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ERIC Number: EJ1024887
Record Type: Journal
Publication Date: 2013-Oct
Pages: 2
Abstractor: As Provided
Reference Count: 8
ISBN: N/A
ISSN: ISSN-0031-921X
How to Use a Candle to Study Sound Waves
Carvalho, P. Simeão; Briosa, E.; Rodrigues, M.; Pereira, C.; Ataíde, M.
Physics Teacher, v51 n7 p398-399 Oct 2013
It is well known that sound waves in air are longitudinal waves. Although teachers use analogies such as compressing horizontal springs to demonstrate what longitudinal waves look like, students still present some difficulty in understanding that (1) sound waves correspond to oscillations of air particles, and (2) there is no "air flow" (transport of particles) in sound waves. These difficulties arise from the impossibility to actually "see" air particles moving, and from the common sense idea that free particles always have translational motion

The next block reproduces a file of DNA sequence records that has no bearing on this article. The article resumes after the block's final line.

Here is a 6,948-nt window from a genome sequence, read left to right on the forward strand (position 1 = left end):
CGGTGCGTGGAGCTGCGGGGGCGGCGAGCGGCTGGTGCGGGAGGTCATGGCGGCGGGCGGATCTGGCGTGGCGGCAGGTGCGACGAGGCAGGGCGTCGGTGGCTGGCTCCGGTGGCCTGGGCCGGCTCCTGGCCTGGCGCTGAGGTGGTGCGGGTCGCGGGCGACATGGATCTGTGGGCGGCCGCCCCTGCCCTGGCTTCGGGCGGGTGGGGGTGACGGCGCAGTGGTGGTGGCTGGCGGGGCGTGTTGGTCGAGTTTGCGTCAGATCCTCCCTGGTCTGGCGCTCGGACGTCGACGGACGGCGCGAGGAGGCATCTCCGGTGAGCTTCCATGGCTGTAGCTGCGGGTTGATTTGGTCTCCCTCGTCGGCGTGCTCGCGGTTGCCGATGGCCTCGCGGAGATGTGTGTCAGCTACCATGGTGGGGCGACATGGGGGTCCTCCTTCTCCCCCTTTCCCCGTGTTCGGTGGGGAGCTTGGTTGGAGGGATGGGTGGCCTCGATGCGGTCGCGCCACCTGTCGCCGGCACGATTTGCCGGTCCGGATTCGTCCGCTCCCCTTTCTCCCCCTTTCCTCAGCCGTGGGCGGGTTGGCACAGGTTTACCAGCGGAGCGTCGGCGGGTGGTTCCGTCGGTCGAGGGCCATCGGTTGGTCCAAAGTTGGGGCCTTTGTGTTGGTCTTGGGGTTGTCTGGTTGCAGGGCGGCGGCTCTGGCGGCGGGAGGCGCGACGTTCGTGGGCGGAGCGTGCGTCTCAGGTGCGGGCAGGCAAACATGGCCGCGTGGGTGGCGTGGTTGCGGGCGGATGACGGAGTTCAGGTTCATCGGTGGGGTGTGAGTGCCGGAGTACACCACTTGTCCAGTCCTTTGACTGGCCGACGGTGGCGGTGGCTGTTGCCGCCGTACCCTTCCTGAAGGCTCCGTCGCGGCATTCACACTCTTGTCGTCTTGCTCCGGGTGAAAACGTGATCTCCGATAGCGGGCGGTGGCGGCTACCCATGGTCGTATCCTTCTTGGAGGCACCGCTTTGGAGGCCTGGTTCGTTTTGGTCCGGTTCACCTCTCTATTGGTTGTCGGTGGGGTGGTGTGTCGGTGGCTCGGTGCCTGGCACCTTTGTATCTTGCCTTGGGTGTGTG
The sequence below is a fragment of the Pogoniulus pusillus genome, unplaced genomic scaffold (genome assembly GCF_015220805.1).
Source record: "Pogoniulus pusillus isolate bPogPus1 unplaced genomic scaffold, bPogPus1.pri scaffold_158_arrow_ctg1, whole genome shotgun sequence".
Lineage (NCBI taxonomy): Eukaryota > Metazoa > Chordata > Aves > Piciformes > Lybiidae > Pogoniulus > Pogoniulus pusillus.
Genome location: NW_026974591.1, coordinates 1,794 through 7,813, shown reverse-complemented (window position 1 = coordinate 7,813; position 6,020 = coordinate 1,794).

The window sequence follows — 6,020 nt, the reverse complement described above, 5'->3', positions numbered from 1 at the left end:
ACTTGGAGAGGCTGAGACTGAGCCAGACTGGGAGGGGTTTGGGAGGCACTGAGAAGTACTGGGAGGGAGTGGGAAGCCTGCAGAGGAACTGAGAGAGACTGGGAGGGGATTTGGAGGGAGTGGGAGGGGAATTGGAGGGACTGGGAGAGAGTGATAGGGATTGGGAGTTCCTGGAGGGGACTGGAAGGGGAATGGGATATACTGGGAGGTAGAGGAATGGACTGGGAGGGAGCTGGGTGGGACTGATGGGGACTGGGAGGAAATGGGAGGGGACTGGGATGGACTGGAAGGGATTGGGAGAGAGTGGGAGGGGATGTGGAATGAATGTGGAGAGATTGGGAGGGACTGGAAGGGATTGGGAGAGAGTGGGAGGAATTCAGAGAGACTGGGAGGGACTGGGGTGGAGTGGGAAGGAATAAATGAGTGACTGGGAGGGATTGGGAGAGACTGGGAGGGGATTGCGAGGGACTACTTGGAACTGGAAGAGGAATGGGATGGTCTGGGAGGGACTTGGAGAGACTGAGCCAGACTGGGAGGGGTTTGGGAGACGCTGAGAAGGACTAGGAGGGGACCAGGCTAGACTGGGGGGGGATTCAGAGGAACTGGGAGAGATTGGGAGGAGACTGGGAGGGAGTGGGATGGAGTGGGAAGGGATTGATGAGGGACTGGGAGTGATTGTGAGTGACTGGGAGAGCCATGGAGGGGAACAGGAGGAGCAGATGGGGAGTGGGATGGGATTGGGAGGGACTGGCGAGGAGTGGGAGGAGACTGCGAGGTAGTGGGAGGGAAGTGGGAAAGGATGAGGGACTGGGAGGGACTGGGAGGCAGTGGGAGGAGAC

American Association of Physics Teachers. One Physics Ellipse, College Park, MD 20740. Tel: 301-209-3300; Fax: 301-209-0845; e-mail: pubs@aapt.org; Web site: http://scitation.aip.org/tpt
Publication Type: Journal Articles; Reports - Descriptive
Education Level: N/A
Audience: N/A
Language: English
Sponsor: N/A
Authoring Institution: N/A